Go to the Globe and Mail homepage

Jump to main navigationJump to main content


Yukon judge advises hunting guides to take more care with kill Add to ...

A Yukon territorial court judge has recommended that professional guides take precautions when temporarily leaving part of a kill in the field to avoid being charged with wasting meat if a bear gets to the carcass before they do.

Judge Michael Cozens made the comments during his decision on the case against guides Brett Ackerman and Oneil Baillargeon, who were accused of wasting the better part of a moose.

The two men, employed by Lone Wolf Outfitters, were guiding a pair of American hunters in the Yukon's Livingston Creek area in September of 2007.

After one of the hunters shot a moose, they field dressed the carcass and took the quarters, backstrap and the antlers, leaving the remaining meat at the kill site.

They told the court earlier this year that they'd intended to return for the remainder of their kill the next day.

They took the antlers and backstrap to camp and hung the quarters at a nearby air strip.

But when Mr. Ackerman returned to the kill site, the sound of howling wolves sent him packing.

He told the court that their calls indicated a bear had chased the pack off the meat and was likely guarding it.

Not wanting to get into an altercation with either a bear or a pack of wolves, he turned back.

A few days later, a pair of conservation officers showed up at the hunting camp. They saw the trophy antlers and backstrap, and asked for the whereabouts of the rest of the animal.

The guides showed them the quarters, which were about three kilometres away from the camp and said the rest was still in the field.

Mr. Baillargeon, the more inexperienced of the two guides, said he agreed that the men had "abandoned" the remaining meat because they figured it had been taken by a bear.

In giving his decision, Judge Cozens said that while that was a poor choice of words, it wasn't an admission of guilt.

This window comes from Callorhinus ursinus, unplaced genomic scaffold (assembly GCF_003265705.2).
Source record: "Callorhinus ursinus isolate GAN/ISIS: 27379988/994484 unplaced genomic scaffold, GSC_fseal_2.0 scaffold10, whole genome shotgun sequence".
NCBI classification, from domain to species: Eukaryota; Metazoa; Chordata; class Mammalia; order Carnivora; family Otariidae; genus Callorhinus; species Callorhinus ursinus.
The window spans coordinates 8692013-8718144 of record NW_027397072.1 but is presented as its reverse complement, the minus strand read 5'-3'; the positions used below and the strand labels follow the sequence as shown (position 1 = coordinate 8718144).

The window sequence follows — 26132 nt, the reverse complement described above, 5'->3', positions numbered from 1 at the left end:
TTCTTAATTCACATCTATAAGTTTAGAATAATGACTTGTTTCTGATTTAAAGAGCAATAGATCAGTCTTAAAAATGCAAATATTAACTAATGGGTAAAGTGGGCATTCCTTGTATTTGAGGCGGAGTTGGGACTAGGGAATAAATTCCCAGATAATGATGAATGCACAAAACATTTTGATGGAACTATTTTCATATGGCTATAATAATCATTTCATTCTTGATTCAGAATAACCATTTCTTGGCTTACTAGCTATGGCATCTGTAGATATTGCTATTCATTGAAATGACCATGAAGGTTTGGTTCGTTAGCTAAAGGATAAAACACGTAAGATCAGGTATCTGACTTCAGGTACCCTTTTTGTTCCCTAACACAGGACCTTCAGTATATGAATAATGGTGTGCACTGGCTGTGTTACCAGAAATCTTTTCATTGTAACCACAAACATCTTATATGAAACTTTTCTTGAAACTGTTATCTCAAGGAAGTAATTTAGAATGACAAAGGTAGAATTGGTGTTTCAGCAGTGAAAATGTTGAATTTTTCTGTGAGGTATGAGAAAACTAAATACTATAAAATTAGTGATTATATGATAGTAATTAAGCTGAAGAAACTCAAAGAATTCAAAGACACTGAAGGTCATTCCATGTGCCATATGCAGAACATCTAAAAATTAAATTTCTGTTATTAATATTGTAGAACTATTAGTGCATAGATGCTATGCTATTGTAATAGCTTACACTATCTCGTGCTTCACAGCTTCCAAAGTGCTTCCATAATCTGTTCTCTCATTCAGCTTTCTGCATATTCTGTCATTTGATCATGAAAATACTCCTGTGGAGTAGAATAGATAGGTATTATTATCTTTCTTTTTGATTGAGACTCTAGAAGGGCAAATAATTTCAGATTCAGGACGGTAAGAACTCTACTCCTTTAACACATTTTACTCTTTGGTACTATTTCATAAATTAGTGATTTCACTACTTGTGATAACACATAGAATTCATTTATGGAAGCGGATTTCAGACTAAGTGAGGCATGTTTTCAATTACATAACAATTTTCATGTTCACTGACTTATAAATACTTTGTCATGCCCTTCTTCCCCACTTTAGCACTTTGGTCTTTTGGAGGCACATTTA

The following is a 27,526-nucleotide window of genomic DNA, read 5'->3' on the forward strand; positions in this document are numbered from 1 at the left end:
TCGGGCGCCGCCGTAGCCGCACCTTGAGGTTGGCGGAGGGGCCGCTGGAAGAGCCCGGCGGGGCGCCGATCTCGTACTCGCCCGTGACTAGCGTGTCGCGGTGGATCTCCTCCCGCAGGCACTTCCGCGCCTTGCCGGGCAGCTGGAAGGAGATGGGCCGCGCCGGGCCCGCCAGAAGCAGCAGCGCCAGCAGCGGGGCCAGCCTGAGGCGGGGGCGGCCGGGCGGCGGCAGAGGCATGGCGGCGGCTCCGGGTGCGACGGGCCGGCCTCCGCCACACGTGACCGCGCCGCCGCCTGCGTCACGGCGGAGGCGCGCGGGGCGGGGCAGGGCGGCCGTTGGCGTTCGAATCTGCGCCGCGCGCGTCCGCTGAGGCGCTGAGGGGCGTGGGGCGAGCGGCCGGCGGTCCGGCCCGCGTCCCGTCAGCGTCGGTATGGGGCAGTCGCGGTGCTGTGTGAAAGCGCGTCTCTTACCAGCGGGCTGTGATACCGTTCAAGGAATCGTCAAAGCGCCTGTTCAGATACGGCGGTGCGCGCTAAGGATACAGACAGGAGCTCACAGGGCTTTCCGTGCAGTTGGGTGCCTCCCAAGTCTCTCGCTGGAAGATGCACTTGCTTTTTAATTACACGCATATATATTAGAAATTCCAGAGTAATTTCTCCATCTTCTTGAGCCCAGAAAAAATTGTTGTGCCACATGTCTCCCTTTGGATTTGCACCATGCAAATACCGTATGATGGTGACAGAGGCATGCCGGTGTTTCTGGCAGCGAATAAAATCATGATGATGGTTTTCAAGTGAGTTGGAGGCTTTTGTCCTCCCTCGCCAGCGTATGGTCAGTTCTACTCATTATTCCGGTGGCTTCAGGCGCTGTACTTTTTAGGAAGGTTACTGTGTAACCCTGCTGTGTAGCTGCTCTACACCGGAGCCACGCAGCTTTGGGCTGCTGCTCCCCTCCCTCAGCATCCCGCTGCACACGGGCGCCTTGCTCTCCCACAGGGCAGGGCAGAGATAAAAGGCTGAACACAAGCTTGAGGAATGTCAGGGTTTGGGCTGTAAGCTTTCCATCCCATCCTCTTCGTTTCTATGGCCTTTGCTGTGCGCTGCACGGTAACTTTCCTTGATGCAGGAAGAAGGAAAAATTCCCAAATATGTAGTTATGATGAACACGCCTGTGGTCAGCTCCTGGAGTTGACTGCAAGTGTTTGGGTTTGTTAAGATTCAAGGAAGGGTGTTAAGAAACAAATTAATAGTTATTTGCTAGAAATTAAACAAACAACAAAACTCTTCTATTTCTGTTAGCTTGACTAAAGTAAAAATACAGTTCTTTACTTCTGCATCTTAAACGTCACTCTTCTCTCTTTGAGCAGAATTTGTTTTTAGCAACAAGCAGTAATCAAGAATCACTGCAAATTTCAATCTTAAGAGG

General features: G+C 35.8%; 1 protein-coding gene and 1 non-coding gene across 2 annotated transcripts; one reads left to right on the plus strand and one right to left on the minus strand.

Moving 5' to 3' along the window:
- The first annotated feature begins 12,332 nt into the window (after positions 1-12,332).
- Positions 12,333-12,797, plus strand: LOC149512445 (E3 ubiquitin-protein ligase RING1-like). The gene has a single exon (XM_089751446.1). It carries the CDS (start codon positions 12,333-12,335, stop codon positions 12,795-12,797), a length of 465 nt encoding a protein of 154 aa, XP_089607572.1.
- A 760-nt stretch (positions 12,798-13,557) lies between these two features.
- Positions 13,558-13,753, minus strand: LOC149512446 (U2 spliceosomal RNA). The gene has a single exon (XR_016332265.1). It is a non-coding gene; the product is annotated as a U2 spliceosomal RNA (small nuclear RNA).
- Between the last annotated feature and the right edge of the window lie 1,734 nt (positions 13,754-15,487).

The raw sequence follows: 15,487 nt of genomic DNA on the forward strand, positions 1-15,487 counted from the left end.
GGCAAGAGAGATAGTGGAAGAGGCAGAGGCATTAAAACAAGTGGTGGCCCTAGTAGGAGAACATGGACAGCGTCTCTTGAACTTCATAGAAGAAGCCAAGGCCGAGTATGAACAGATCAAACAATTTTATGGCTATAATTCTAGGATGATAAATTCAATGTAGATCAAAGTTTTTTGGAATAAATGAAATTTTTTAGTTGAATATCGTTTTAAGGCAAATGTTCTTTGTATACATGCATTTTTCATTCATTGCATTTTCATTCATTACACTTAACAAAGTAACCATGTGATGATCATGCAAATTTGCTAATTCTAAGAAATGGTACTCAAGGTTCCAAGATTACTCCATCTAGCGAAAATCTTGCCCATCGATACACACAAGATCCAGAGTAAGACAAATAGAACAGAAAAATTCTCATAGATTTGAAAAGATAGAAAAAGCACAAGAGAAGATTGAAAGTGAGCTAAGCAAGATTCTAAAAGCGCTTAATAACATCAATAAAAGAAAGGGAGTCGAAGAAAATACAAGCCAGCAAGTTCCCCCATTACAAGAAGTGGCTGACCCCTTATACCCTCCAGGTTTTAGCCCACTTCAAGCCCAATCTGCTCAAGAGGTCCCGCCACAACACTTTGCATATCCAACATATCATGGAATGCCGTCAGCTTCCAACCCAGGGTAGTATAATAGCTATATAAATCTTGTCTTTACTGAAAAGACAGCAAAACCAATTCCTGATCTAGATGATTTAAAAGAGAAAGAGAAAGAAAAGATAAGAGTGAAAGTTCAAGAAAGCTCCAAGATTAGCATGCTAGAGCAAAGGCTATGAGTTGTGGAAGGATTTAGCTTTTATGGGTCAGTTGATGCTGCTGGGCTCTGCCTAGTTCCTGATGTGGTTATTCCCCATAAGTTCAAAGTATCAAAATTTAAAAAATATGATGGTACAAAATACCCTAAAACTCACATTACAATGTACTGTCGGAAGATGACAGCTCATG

When the conservation officers tried to take one of the guides to the kill site, bad weather kept them away from the meat until they could return with a helicopter.

At that point, they found what the guides suspected all along - a bear lying on its scavenged booty.

But the bear was no match for the hovering aircraft. It ran off, leaving the buried kill behind.

When the conservation officers dug it up, they salvaged 42 kilograms of edible meat, although the neck and tenderloin were never found.

The guides were charged with wasting meat, both for the parts left in the field and the quarters they'd taken and hung at the air strip.

The conservation officers said the meat was not properly covered and had effectively been left for the bears as well.

In their defence, the guides pointed out that Lone Wolf Outfitters had stored meat at the airstrip for 12 hunting seasons without incident.

They said they left the meat in the field with the intention of picking it up the next day but concern for their safety prevented them from doing that.

Judge Cozens noted in his decision that the guides did not take any steps to guard the meat they left in the field.

They could have urinated around the area, hung clothes in nearby trees or at the very least, pole staked the kill site so they would be able to tell if the remaining meat had been moved by a scavenger, he said.

Because those are just suggestions, not laws, Judge Cozens said, he could not consider them in his final ruling.

"The difference between conviction and acquittal in this case is a very fine line," he said.

Report Typo/Error

Follow us on Twitter: @globeandmail


Next story




Most popular videos »

More from The Globe and Mail

Most popular